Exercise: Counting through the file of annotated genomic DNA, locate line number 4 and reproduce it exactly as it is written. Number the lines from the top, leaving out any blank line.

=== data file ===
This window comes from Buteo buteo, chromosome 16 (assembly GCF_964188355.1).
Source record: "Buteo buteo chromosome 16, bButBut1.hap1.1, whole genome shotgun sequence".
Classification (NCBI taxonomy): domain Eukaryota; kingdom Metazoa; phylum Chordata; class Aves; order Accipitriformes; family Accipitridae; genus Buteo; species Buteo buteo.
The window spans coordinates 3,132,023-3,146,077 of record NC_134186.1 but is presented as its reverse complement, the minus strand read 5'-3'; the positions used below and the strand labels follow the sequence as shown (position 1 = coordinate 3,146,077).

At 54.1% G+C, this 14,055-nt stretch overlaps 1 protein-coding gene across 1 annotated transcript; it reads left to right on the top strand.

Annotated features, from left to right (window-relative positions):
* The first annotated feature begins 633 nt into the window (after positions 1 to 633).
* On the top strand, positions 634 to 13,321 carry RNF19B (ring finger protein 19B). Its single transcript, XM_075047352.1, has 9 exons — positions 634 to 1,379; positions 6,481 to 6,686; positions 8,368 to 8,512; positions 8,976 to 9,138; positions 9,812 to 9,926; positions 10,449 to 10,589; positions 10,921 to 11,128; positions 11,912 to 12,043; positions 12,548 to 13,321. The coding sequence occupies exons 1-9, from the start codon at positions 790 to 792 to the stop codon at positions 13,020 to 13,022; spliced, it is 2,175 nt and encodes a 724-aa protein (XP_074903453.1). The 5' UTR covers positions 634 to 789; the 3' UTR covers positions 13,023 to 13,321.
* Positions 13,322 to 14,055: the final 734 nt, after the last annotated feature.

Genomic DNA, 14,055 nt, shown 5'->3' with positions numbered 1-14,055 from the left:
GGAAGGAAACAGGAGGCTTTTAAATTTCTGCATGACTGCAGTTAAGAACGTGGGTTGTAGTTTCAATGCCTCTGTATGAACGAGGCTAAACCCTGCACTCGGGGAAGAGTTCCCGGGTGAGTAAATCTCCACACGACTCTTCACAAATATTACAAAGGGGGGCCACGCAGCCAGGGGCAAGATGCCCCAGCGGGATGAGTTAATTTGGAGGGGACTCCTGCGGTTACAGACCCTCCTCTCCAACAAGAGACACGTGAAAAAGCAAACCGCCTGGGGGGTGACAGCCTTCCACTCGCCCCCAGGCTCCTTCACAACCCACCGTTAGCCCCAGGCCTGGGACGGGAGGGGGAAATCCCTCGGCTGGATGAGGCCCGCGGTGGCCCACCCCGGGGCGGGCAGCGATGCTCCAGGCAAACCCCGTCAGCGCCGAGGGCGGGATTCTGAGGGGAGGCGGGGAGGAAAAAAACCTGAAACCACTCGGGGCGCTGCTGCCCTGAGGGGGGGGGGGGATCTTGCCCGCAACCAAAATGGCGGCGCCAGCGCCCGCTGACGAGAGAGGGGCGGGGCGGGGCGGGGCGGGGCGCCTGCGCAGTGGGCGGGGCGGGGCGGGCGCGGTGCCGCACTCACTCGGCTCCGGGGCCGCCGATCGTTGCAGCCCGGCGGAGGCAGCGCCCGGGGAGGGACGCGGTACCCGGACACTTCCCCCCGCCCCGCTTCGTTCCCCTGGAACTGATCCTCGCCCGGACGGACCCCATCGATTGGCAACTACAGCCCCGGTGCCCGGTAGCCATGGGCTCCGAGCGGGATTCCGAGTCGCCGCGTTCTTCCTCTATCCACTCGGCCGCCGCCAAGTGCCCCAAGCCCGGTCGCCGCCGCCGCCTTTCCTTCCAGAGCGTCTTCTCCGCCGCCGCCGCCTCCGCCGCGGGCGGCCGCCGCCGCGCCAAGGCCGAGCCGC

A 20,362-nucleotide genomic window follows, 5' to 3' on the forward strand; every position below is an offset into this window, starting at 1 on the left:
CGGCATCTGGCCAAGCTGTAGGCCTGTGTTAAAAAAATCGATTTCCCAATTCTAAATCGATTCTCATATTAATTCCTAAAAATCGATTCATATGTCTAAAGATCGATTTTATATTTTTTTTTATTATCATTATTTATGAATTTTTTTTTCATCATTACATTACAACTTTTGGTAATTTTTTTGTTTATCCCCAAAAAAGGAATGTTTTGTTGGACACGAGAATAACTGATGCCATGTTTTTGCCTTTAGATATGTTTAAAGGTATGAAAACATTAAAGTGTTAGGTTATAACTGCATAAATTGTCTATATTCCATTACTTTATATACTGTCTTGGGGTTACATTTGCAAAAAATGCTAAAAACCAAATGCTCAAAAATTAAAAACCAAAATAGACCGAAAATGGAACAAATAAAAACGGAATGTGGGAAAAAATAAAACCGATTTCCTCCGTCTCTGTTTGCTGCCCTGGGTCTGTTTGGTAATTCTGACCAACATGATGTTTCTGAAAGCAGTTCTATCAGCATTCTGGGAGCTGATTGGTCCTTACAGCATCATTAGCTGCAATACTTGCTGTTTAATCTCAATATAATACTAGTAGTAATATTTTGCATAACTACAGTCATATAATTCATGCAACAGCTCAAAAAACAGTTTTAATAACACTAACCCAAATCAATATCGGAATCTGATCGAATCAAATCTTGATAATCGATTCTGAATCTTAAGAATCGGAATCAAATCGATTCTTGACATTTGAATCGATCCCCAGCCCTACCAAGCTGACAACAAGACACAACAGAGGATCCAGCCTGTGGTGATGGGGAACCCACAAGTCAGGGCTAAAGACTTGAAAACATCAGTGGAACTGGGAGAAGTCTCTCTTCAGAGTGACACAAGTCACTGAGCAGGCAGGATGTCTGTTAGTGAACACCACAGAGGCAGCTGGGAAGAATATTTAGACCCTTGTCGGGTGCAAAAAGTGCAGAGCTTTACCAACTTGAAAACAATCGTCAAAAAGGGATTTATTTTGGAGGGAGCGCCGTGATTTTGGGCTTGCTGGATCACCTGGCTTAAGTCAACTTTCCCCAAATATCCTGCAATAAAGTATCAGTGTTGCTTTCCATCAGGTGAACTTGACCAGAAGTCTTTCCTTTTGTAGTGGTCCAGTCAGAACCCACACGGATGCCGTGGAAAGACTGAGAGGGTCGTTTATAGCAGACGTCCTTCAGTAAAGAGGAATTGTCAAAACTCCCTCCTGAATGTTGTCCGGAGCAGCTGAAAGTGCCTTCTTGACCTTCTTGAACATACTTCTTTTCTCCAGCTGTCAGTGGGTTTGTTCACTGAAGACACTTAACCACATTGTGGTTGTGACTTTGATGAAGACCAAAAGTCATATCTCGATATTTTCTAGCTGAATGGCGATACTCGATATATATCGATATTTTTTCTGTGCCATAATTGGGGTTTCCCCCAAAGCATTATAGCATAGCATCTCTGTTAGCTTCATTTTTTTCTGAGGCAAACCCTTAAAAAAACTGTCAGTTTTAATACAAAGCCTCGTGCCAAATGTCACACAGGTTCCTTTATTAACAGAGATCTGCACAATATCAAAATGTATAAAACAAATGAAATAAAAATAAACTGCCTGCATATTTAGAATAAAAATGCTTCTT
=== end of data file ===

The window spans coordinates 3,132,023-3,146,077 of record NC_134186.1 but is presented as its reverse complement, the minus strand read 5'-3'; the positions used below and the strand labels follow the sequence as shown (position 1 = coordinate 3,146,077).